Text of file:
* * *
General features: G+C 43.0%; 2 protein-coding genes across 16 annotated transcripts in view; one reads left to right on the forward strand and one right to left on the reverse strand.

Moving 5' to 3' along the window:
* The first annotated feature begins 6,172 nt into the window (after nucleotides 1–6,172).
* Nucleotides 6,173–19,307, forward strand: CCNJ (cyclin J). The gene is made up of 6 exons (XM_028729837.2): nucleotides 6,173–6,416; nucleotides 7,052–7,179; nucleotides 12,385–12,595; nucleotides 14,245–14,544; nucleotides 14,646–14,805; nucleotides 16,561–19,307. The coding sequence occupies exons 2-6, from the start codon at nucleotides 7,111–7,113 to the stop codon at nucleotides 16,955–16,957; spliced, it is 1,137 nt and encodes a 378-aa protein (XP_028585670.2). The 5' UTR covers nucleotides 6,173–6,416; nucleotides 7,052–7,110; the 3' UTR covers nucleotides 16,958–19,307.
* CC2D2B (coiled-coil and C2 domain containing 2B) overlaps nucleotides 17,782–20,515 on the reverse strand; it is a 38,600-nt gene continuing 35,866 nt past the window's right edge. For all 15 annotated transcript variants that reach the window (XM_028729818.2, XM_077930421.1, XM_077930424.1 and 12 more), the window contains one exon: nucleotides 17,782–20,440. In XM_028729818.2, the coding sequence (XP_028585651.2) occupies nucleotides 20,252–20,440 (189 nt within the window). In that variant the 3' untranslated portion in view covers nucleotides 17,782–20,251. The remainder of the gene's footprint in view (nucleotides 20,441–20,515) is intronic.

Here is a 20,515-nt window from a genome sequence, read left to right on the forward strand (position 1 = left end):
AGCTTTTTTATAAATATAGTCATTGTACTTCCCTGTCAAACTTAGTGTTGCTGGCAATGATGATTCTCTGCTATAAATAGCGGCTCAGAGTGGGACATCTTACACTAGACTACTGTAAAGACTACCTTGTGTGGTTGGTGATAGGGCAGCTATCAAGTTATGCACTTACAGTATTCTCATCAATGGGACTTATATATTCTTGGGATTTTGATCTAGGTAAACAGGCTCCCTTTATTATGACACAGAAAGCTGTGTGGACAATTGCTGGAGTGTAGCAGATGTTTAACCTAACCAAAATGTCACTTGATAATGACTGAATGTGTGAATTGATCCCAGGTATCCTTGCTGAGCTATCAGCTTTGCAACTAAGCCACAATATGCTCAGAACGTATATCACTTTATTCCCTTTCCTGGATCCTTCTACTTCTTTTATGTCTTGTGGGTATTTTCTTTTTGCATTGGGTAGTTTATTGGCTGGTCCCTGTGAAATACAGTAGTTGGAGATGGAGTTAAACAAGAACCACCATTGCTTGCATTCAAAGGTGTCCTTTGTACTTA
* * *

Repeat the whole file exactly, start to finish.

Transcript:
General features: G+C 43.0%; 2 protein-coding genes across 16 annotated transcripts in view; one reads left to right on the forward strand and one right to left on the reverse strand.

Moving 5' to 3' along the window:
* The first annotated feature begins 6,172 nt into the window (after nucleotides 1–6,172).
* Nucleotides 6,173–19,307, forward strand: CCNJ (cyclin J). The gene is made up of 6 exons (XM_028729837.2): nucleotides 6,173–6,416; nucleotides 7,052–7,179; nucleotides 12,385–12,595; nucleotides 14,245–14,544; nucleotides 14,646–14,805; nucleotides 16,561–19,307. The coding sequence occupies exons 2-6, from the start codon at nucleotides 7,111–7,113 to the stop codon at nucleotides 16,955–16,957; spliced, it is 1,137 nt and encodes a 378-aa protein (XP_028585670.2). The 5' UTR covers nucleotides 6,173–6,416; nucleotides 7,052–7,110; the 3' UTR covers nucleotides 16,958–19,307.
* CC2D2B (coiled-coil and C2 domain containing 2B) overlaps nucleotides 17,782–20,515 on the reverse strand; it is a 38,600-nt gene continuing 35,866 nt past the window's right edge. For all 15 annotated transcript variants that reach the window (XM_028729818.2, XM_077930421.1, XM_077930424.1 and 12 more), the window contains one exon: nucleotides 17,782–20,440. In XM_028729818.2, the coding sequence (XP_028585651.2) occupies nucleotides 20,252–20,440 (189 nt within the window). In that variant the 3' untranslated portion in view covers nucleotides 17,782–20,251. The remainder of the gene's footprint in view (nucleotides 20,441–20,515) is intronic.

Here is a 20,515-nt window from a genome sequence, read left to right on the forward strand (position 1 = left end):
AGCTTTTTTATAAATATAGTCATTGTACTTCCCTGTCAAACTTAGTGTTGCTGGCAATGATGATTCTCTGCTATAAATAGCGGCTCAGAGTGGGACATCTTACACTAGACTACTGTAAAGACTACCTTGTGTGGTTGGTGATAGGGCAGCTATCAAGTTATGCACTTACAGTATTCTCATCAATGGGACTTATATATTCTTGGGATTTTGATCTAGGTAAACAGGCTCCCTTTATTATGACACAGAAAGCTGTGTGGACAATTGCTGGAGTGTAGCAGATGTTTAACCTAACCAAAATGTCACTTGATAATGACTGAATGTGTGAATTGATCCCAGGTATCCTTGCTGAGCTATCAGCTTTGCAACTAAGCCACAATATGCTCAGAACGTATATCACTTTATTCCCTTTCCTGGATCCTTCTACTTCTTTTATGTCTTGTGGGTATTTTCTTTTTGCATTGGGTAGTTTATTGGCTGGTCCCTGTGAAATACAGTAGTTGGAGATGGAGTTAAACAAGAACCACCATTGCTTGCATTCAAAGGTGTCCTTTGTACTTA